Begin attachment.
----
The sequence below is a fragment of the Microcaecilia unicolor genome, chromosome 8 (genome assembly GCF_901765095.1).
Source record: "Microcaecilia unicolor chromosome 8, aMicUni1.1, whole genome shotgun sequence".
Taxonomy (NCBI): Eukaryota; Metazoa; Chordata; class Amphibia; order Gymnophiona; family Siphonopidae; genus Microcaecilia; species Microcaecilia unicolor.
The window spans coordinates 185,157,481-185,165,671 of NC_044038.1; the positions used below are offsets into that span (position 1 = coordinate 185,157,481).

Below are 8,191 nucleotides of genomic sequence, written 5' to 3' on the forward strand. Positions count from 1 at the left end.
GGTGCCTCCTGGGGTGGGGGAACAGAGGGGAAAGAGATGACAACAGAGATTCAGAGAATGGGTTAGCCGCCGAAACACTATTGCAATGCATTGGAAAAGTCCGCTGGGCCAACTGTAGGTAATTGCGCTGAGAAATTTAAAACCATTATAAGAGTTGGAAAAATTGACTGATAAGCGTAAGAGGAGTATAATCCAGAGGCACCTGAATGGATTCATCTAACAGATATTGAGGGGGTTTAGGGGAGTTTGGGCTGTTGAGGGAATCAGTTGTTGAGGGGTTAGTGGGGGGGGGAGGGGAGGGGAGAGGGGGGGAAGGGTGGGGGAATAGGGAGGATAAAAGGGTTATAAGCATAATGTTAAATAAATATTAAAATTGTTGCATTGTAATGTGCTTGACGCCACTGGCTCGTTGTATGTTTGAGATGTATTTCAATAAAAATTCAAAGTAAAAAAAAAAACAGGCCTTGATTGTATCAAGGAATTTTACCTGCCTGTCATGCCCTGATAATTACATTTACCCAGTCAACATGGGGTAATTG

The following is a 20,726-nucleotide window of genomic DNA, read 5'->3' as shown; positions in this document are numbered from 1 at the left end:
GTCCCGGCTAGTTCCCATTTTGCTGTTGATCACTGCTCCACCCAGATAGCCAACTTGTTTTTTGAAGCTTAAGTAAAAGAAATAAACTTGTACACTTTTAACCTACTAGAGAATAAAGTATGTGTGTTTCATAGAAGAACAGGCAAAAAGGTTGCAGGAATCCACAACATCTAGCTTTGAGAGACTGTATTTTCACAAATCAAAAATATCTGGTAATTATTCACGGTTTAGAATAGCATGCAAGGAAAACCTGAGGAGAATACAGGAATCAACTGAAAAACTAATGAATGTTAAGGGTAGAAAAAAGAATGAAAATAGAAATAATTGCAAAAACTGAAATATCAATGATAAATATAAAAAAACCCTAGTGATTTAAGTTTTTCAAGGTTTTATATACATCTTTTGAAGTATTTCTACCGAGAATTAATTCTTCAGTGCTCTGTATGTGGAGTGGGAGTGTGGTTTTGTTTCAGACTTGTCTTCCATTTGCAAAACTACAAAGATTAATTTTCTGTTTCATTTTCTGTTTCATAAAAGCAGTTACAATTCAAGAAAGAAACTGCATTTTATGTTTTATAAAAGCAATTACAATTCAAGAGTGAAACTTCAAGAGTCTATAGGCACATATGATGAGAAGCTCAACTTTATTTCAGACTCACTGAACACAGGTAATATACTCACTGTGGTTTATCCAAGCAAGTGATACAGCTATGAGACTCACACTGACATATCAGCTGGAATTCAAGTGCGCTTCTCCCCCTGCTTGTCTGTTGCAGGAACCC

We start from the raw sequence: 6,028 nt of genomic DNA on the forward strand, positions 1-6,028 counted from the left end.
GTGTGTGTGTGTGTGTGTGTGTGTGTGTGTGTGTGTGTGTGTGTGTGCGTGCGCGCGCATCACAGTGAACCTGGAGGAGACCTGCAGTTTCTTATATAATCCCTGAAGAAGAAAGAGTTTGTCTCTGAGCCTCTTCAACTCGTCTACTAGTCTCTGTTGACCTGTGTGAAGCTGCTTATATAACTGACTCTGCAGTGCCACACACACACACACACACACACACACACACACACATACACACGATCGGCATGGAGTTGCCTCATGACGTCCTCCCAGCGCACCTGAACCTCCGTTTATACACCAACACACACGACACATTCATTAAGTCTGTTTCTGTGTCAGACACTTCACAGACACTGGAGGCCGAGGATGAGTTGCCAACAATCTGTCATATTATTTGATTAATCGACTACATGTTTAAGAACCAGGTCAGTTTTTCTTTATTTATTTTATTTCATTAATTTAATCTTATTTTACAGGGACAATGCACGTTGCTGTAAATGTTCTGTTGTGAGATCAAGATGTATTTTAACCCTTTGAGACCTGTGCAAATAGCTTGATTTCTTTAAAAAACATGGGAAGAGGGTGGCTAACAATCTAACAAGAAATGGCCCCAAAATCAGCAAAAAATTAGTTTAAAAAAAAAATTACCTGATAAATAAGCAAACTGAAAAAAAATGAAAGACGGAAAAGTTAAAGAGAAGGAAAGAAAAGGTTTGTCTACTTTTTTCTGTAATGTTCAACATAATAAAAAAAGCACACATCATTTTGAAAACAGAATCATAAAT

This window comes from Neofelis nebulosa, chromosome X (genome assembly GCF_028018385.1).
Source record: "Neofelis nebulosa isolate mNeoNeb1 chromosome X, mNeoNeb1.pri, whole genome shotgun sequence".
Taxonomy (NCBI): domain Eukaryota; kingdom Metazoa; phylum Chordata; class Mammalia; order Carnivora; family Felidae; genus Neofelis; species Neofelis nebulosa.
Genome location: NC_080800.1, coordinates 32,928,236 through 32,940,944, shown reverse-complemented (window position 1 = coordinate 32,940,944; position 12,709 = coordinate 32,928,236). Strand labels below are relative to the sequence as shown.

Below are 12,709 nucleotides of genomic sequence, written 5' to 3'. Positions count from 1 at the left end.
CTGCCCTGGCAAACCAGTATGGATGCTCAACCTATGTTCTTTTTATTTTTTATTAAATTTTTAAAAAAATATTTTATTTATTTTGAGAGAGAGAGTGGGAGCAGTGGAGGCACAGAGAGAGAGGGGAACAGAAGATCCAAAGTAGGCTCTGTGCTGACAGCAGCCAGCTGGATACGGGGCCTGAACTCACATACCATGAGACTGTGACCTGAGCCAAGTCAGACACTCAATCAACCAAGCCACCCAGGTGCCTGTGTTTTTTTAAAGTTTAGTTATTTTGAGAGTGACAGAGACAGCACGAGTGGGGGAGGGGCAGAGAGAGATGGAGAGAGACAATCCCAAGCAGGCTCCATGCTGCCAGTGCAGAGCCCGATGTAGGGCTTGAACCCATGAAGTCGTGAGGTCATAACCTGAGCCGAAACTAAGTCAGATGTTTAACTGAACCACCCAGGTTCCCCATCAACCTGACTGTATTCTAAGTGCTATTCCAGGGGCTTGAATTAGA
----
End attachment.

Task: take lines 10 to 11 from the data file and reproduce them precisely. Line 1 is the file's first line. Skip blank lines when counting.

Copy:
GTGTGTGTGTGTGTGTGTGTGTGTGTGTGTGTGTGTGTGTGTGTGTGCGTGCGCGCGCATCACAGTGAACCTGGAGGAGACCTGCAGTTTCTTATATAATCCCTGAAGAAGAAAGAGTTTGTCTCTGAGCCTCTTCAACTCGTCTACTAGTCTCTGTTGACCTGTGTGAAGCTGCTTATATAACTGACTCTGCAGTGCCACACACACACACACACACACACACACACACACACATACACACGATCGGCATGGAGTTGCCTCATGACGTCCTCCCAGCGCACCTGAACCTCCGTTTATACACCAACACACACGACACATTCATTAAGTCTGTTTCTGTGTCAGACACTTCACAGACACTGGAGGCCGAGGATGAGTTGCCAACAATCTGTCATATTATTTGATTAATCGACTACATGTTTAAGAACCAGGTCAGTTTTTCTTTATTTATTTTATTTCATTAATTTAATCTTATTTTACAGGGACAATGCACGTTGCTGTAAATGTTCTGTTGTGAGATCAAGATGTATTTTAACCCTTTGAGACCTGTGCAAATAGCTTGATTTCTTTAAAAAACATGGGAAGAGGGTGGCTAACAATCTAACAAGAAATGGCCCCAAAATCAGCAAAAAATTAGTTTAAAAAAAAAATTACCTGATAAATAAGCAAACTGAAAAAAAATGAAAGACGGAAAAGTTAAAGAGAAGGAAAGAAAAGGTTTGTCTACTTTTTTCTGTAATGTTCAACATAATAAAAAAAGCACACATCATTTTGAAAACAGAATCATAAAT

This window comes from Neofelis nebulosa, chromosome X (genome assembly GCF_028018385.1).